Gastrointestinal viruses are among the most common bugs dogs can catch from kennel stays. They are very contagious and spread through contact, leading to vomiting, diarrhea, fatigue, and loss of appetite – there’s even a risk of that passing onto humans via fecal matter traces.
In the main, stomach bugs only tend to last for 24 to 48 hours with healthy dogs. They will be more severe in older dogs, or those with pre-existing health conditions.
Handy Hint: There are multiple reasons why your dog might come back from a kennel stay with diarrhea. I’ve listed them here and including tips on how to help prevent it.
Ringworm can make a dog sick from kennel stay but is mainly found in dog shelters where the medical history of the dogs isn’t always known. More common in puppies and older dogs, it’s a fungus that affects the skin.
The cough is spread via the air and drinking bowls, and is most likely to occur when dogs are in close proximity to each other, such as in boarding kennels – as the name suggests.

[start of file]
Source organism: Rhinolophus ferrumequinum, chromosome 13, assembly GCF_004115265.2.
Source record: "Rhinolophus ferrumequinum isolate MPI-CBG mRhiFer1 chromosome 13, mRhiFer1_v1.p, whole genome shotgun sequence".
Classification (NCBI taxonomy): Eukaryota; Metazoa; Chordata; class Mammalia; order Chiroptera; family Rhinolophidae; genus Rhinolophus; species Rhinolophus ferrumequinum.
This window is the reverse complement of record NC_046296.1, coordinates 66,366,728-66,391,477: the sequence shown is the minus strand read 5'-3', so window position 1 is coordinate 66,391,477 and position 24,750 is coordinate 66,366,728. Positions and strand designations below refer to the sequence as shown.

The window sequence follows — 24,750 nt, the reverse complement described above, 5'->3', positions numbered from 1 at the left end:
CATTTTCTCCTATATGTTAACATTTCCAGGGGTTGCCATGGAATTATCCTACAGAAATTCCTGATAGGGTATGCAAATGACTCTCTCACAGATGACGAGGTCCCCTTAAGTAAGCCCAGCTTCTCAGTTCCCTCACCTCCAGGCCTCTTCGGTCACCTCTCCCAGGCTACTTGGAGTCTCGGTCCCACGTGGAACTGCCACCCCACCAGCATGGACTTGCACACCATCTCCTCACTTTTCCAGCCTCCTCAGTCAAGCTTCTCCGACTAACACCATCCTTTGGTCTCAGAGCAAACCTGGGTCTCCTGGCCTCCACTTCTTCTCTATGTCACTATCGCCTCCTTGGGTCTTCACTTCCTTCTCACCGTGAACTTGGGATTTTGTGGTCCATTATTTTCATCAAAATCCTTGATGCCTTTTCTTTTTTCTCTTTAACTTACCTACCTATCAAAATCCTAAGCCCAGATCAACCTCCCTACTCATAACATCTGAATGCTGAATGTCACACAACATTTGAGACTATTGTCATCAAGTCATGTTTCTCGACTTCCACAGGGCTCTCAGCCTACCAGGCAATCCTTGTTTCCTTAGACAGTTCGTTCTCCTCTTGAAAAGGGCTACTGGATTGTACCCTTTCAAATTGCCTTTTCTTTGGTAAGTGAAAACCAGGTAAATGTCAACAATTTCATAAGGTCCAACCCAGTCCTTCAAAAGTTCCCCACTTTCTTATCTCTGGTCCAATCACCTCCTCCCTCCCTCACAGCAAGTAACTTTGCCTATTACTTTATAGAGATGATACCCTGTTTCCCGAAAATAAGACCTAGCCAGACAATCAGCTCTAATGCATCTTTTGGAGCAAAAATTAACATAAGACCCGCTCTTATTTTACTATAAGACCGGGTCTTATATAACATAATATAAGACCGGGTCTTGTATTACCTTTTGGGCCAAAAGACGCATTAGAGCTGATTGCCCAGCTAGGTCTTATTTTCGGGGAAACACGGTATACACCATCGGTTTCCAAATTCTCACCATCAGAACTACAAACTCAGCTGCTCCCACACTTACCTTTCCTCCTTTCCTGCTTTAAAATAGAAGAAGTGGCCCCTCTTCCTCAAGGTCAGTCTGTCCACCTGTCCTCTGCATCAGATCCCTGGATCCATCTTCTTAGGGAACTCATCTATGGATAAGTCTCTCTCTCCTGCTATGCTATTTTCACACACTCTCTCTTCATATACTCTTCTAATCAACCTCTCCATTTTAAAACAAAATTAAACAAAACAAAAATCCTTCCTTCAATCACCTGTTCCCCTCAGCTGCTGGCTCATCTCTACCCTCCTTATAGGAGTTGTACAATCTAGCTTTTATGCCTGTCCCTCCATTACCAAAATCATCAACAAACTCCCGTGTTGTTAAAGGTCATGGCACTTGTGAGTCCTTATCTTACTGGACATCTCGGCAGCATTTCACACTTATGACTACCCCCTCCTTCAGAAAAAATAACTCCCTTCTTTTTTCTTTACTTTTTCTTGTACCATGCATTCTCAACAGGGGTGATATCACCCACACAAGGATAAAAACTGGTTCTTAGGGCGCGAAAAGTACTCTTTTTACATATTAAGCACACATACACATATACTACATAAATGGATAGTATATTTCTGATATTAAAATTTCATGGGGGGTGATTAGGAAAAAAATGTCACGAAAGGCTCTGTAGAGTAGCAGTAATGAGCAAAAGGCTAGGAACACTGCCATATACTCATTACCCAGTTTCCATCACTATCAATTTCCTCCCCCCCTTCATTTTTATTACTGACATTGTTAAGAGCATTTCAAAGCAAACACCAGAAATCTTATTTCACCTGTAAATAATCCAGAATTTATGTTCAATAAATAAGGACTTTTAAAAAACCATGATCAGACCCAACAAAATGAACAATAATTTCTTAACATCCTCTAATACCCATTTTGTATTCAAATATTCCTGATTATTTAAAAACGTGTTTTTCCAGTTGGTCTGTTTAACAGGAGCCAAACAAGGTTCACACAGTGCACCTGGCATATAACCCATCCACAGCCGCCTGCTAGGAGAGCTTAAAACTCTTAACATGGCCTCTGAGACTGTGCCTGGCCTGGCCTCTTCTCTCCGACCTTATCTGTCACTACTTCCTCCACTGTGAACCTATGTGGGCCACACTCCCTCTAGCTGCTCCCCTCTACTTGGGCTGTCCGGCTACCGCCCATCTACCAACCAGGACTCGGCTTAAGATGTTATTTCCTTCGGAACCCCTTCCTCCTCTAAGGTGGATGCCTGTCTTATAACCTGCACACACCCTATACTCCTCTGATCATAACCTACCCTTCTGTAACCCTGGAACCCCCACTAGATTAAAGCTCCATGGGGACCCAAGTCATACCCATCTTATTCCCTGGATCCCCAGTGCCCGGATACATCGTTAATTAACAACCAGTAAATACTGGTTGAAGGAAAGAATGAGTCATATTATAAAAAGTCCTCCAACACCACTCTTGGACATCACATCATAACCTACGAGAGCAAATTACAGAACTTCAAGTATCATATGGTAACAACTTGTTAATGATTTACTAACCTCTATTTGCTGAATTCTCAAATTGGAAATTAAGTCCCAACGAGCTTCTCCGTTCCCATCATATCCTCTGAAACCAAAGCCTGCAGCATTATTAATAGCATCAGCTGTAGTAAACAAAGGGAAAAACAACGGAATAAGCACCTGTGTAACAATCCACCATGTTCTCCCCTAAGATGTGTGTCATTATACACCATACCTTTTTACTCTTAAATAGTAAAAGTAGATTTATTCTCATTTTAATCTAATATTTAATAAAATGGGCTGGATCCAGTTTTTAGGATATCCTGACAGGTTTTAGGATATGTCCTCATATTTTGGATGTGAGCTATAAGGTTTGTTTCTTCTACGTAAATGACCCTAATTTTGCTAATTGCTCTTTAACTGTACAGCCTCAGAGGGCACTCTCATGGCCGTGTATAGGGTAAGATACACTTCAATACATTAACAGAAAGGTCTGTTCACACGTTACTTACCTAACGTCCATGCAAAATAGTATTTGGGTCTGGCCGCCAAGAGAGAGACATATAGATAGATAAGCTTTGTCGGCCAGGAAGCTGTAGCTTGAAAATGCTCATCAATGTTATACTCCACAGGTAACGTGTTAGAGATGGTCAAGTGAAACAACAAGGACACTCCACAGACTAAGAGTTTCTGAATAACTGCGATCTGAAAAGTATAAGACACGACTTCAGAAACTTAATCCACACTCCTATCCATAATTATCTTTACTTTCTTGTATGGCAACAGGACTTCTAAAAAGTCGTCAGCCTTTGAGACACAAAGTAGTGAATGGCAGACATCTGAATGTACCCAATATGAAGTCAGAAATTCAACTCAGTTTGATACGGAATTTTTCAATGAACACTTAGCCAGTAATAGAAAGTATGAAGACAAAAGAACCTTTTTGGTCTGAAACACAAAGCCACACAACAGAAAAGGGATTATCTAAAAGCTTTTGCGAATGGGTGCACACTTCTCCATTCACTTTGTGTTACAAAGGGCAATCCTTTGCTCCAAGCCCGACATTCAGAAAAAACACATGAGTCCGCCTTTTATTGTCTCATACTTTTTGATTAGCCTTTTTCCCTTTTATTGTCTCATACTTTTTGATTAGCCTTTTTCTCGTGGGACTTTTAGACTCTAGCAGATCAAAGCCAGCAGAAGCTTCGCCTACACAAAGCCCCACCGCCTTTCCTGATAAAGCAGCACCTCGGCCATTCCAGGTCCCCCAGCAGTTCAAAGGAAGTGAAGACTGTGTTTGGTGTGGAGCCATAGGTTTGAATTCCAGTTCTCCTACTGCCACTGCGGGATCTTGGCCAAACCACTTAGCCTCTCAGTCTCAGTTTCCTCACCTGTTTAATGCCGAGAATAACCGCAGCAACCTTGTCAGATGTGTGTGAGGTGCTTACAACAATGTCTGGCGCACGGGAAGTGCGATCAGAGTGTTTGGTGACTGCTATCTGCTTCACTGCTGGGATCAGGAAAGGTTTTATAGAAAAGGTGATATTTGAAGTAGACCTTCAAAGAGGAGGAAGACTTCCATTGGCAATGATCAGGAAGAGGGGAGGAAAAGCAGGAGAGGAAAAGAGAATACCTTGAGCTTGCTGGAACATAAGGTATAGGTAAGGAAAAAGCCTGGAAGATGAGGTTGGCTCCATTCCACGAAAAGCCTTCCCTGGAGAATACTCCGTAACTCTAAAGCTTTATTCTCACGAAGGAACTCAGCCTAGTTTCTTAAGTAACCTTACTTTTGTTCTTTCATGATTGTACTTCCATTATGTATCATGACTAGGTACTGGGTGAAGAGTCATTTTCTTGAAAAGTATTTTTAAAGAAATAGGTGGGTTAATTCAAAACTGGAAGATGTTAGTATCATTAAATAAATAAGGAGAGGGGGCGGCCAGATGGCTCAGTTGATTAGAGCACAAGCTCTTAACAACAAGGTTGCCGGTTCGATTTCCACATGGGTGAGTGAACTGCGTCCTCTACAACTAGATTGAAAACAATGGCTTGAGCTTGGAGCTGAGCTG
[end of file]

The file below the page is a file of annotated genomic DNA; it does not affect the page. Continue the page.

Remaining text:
The Purina website says:
“Many dogs get kennel cough during their lives. It’s a common infection of the respiratory system with symptoms like coughing and hacking. It sounds bad but usually clears up without needing treatment.” (view source)
Serious diseases (rare)
Then there are the really nasty and serious diseases that are rare in places like the UK, United States, Canada, and Australia but do still have a degree of risk. Most of the diseases below will be protected against by your dog’s injections as a puppy.
Also known as Weil’s disease, leptospirosis is a bacterial infection that is passed between dogs in urine. For example, if a dog was to drink water that was contaminated with urine from a dog with Weil’s disease, it could pass to the dog, and then spread to humans.